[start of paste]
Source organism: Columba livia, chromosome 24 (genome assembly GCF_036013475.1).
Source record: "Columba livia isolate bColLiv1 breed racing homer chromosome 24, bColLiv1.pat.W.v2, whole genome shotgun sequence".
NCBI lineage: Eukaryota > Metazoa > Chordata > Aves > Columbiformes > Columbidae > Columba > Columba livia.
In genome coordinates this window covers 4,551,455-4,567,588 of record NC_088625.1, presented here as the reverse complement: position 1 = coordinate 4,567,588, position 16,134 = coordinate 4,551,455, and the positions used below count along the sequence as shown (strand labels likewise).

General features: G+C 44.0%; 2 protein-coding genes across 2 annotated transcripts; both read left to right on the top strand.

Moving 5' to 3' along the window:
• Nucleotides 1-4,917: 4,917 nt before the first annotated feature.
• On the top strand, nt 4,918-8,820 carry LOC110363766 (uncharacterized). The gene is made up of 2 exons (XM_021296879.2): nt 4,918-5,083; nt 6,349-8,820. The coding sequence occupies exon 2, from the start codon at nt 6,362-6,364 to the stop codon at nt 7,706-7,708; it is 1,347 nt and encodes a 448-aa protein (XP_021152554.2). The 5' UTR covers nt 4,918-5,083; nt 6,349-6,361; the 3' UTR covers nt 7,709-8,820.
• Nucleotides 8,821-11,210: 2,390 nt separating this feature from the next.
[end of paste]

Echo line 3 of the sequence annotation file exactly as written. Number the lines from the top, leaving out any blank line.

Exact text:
NCBI lineage: Eukaryota > Metazoa > Chordata > Aves > Columbiformes > Columbidae > Columba > Columba livia.